Reverse Engineering Android App

Best Ultimate Guide to Reverse Engineering Android Apps

Introduction To Reverse Engineering android Apps


Reverse engineering, also known as reverse coding or back engineering, is the process of examining a software program or device to understand how it works and to make modifications to it.

In the case of Android apps, reverse engineering involves analyzing the source code of an app to understand its internal workings.

In this article, we will take a step-by-step approach to reverse engineering an Android app and provide you with the tools and techniques required to get started.

Understanding the Android App Ecosystem

Before diving into reverse engineering, it’s important to understand the Android app ecosystem and the structure of an Android app.

An Android app (.apk) is a package of files that are written in Java and organised into a specific structure. The structure of an Android app includes the following components:

  • AndroidManifest.xml: This file contains information about the app, such as its name, version, and permissions.
  • res/: This directory contains resources for the app, such as images, layouts, and strings.
  • src/: This directory contains the Java source code for the app.
  • libs/: This directory contains any libraries required by the app.

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Decompiling the APK File

The first step in reverse engineering an Android app is to decompile the APK file. An APK file is the package file format used by the Android operating system for the distribution and installation of Android apps.

To decompile the APK file, you can use a tool called apktool. Apktool is a tool for reverse engineering Android apk files. It can decode the resources to nearly original form and rebuild them after making some modifications.

To decompile an APK file using apktool, follow these steps:

  1. Download apktool from
  2. Open a terminal or command prompt and navigate to the directory where the APK file is stored.
  3. Run the following command: apktool d –no-src <apk name>
  4. Running the following command decompiles the resources and the XML files of the APK to human-readable form and the Java, Kotlin code to smali files.
  5. The binary resources and the XML files have been converted to their original form.
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You can see the AndroidManifest.xml file now.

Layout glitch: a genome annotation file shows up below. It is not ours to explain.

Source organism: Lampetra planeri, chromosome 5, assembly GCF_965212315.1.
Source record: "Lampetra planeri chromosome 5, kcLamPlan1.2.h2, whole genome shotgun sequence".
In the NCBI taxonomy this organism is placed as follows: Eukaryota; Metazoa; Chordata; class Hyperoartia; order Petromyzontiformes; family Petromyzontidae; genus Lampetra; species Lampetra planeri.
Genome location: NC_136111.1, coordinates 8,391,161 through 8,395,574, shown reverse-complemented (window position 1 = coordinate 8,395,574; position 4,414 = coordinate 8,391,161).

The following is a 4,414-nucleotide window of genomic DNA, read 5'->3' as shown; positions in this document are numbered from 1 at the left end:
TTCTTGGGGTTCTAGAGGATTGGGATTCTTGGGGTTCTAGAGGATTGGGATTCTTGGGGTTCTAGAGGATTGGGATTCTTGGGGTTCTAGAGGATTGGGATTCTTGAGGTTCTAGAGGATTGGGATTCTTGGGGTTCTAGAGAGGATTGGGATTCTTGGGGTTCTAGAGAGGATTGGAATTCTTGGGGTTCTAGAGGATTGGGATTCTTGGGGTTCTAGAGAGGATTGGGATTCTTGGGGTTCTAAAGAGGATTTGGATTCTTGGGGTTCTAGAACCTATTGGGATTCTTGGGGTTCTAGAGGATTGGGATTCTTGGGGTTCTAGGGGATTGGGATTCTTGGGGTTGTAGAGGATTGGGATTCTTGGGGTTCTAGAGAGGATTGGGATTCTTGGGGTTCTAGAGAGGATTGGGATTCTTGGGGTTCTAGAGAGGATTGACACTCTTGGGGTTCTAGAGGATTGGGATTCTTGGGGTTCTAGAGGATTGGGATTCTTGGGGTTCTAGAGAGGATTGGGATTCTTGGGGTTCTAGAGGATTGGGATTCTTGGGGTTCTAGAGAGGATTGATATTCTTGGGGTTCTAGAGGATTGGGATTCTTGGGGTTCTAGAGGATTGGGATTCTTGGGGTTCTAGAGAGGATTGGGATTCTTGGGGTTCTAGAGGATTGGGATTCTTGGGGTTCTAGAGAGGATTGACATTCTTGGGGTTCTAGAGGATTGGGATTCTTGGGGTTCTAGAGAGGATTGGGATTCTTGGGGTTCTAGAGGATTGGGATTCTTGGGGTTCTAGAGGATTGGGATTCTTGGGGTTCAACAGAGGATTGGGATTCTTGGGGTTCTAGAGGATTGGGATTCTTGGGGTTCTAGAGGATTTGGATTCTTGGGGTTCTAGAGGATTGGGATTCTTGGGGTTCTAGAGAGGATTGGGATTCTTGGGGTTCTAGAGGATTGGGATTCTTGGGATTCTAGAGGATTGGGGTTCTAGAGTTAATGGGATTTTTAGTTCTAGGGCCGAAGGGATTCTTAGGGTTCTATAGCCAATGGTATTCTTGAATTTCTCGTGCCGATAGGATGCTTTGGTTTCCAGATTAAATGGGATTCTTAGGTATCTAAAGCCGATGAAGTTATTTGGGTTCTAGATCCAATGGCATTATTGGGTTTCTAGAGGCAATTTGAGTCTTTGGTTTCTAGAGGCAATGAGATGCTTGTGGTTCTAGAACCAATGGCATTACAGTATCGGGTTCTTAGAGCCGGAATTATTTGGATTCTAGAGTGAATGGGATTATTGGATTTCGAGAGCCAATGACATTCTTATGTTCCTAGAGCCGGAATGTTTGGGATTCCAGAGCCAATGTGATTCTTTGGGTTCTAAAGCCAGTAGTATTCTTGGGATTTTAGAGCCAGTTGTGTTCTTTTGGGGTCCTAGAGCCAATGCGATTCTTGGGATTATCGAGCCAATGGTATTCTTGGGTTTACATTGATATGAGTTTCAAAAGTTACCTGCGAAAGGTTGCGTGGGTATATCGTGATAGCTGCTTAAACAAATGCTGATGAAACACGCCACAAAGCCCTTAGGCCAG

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Extracting the Code

The code is packed into .dex files. Dex stands for Dalvik Executable. A Dex file contains code that is ultimately executed by the Android Runtime.

In an Application, Dex files are generated based on the number of methods it has. The Dalvik Executable specification limits the total number of methods that can be referenced within a single DEX file to 65,536 — including Android framework methods, library methods, and methods in your code.

When the number of methods exceeds the limit, classes2.dex, classes3.dex files are generated.

We can convert dex files to jar files using the dex2jar tool. Download the dex2jar tool using the above link in the directory where apk was decompiled.

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My folder structure looks like this, where the slide folder and dex2jar-2.0 folder are on the same directory.

*I renamed the apk to slide.apk for my convenience

  • In the terminal, move to the dex2jar folder and run these 2 scripts —
    chmod u+x and chmod u+x
    This will enable you to run the dex2jar command and convert dex files to Java files.
  • Remember to rename your classes.dex file to app-name_classes.dex, because classes-dex2jar.jar is used as a common name and will be overridden on the next dex2jar conversion.
  • Now run ./ ../slide/slide_classes.dex inside dex2jar-2.0 folder.
  • This will create slide_classes-dex2jar.jar file inside your dex2jar-2.0 folder.

Congratulations, You have decompiled the apk, and now you can see the source code

Now you can use the JD-GUI tool to see the Java/Kotlin files inside the application.

  • Open JD-GUI tool following the instructions written in this link.
  • Using JD-GUI, open the slide_classes-dex2jar.jar file present inside the
    dex2jar-2.0 folder.

This is a really useful tool to explore your favourite android apps and to check how they have implemented the complex features.

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Reverse engineering an Android app can be a challenging but rewarding experience. By understanding the structure of an Android app, decompiling the APK file, and analyzing the code, you can gain a deeper understanding of how your favorite apps work and even make modifications to improve them.

We hope this article has provided you with the knowledge and tools you need to get started with reverse engineering Android apps. If you have any questions or comments, please leave them in the comments section below.

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